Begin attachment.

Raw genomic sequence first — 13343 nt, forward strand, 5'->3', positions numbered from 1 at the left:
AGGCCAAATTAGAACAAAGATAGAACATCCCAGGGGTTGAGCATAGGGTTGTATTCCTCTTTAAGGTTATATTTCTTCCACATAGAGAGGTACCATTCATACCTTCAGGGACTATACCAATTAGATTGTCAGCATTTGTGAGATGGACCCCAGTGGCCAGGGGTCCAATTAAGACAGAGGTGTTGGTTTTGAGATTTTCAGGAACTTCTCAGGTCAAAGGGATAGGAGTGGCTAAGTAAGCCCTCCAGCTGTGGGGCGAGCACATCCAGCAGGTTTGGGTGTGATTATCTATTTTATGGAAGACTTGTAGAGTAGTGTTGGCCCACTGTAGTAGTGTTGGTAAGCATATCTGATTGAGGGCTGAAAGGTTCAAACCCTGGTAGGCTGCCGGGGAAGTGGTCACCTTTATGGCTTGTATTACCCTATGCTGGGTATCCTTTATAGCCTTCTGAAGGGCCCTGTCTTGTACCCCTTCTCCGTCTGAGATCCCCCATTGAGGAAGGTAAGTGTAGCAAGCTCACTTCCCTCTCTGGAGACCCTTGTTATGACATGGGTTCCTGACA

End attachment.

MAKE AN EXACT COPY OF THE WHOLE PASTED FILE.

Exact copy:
Raw genomic sequence first — 13343 nt, forward strand, 5'->3', positions numbered from 1 at the left:
AGGCCAAATTAGAACAAAGATAGAACATCCCAGGGGTTGAGCATAGGGTTGTATTCCTCTTTAAGGTTATATTTCTTCCACATAGAGAGGTACCATTCATACCTTCAGGGACTATACCAATTAGATTGTCAGCATTTGTGAGATGGACCCCAGTGGCCAGGGGTCCAATTAAGACAGAGGTGTTGGTTTTGAGATTTTCAGGAACTTCTCAGGTCAAAGGGATAGGAGTGGCTAAGTAAGCCCTCCAGCTGTGGGGCGAGCACATCCAGCAGGTTTGGGTGTGATTATCTATTTTATGGAAGACTTGTAGAGTAGTGTTGGCCCACTGTAGTAGTGTTGGTAAGCATATCTGATTGAGGGCTGAAAGGTTCAAACCCTGGTAGGCTGCCGGGGAAGTGGTCACCTTTATGGCTTGTATTACCCTATGCTGGGTATCCTTTATAGCCTTCTGAAGGGCCCTGTCTTGTACCCCTTCTCCGTCTGAGATCCCCCATTGAGGAAGGTAAGTGTAGCAAGCTCACTTCCCTCTCTGGAGACCCTTGTTATGACATGGGTTCCTGACA